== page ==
Swansea City and Southampton are the two best teams in the English Premier League when it comes to paying invoices on time and having a good credit rating with their suppliers.
Data analysis by fintech startup Ormsby Street, the company behind free credit-checking tool, CreditHQ, showed the two teams ahead of more successful on-pitch rivals, important information when most football clubs number hundreds of local small businesses among their suppliers.
Small businesses wait an average of 72 days for payment of invoices, while 2015 Ormsby Street figures showed the average overdue invoice to a small business was worth £6,142. The Payment Premier League was compiled by combining figures for payment performance and credit risk.
“If a small business wins a contract with their local football team then it is easy to let the heart rule the head, and just go ahead with the work regardless – people love the idea of working for the team they support,” said Martin Campbell. “But our analysis shows that just because a team is good on the pitch, it doesn’t necessarily follow that they will be as strong when it comes to paying invoices on time. Not every business is as efficient as Swansea and Southampton are at paying invoices to local businesses on time.”
“Winning a major contract with any sizeable local company is a big deal for a small business, but few would think to run a credit check. Yet the average time for a small business to be paid is 72 days, a period of time which could be seriously problematic for a small business, if the figures involved were big enough.”
Sunderland and Crystal Palace prop up the payment premier league, meaning small businesses should be more mindful when trading with those teams. There was insufficient data around payment performance for West Ham United, Watford and West Bromwich Albion to be included in the final table, although Watford’s credit rating of two out of ten suggested that it would be bottom of the league should data have been available.
“For the most part, English Premier League teams pay on time, but credit-checking customers and partners is something that every small business should do as a matter of course,” continued Martin Campbell. “Late payment threatens a small business’ ability to grow and sometimes even survive. When Portsmouth FC faced financial difficulties a few years ago, there were many small businesses in the area that ended up not getting paid so there is a clear precedent for not letting local loyalty get in the way of sound business insight.”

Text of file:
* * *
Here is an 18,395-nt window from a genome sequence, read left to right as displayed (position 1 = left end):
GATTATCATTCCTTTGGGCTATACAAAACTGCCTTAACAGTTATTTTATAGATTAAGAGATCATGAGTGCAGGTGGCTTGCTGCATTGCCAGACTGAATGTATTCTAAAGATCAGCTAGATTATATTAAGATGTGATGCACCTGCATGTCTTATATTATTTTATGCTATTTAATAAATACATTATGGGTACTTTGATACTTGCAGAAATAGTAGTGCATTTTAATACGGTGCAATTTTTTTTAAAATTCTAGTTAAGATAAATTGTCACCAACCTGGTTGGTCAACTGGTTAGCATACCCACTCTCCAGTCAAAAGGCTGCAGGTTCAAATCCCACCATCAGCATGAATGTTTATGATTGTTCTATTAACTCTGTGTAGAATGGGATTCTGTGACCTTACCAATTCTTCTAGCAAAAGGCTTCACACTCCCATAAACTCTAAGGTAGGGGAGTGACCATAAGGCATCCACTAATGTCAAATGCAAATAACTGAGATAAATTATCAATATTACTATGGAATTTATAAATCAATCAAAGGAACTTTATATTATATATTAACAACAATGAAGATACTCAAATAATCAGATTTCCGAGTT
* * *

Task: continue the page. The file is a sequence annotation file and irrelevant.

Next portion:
CreditHQ is a free online tool that allows a small business to check the credit status, payment performance and general financial health of any customer or partner. It takes credit data from Companies House and major credit data supplier Dun & Bradstreet and presents the analysis via a simple traffic light ratings system. The traffic lights show clearly the level of risk associated with the company in question, with users are given two different ratings, one addressing credit risk and the other payment performance.
“Late invoice payment is a blight on small business in the UK,” concluded Martin Campbell. “Many larger companies do not pay when they should so, so small businesses must protect themselves against this by learning more about the financial health of their customers.”
For any small business with concerns about a customer’s ability to pay on time, Ormsby Street recommends the following measures:
- Stay on top of your invoice process to get invoices out on time.
- Follow up before the invoices are due.
- Chase invoices when due and always charge interest on overdue invoices (or issue a letter of intent).
- Review payment terms for this company, including payment up front if you are really worried about the impact of late payment.
- For major concerns about a customer’s financial health, don’t be afraid to walk away from a deal.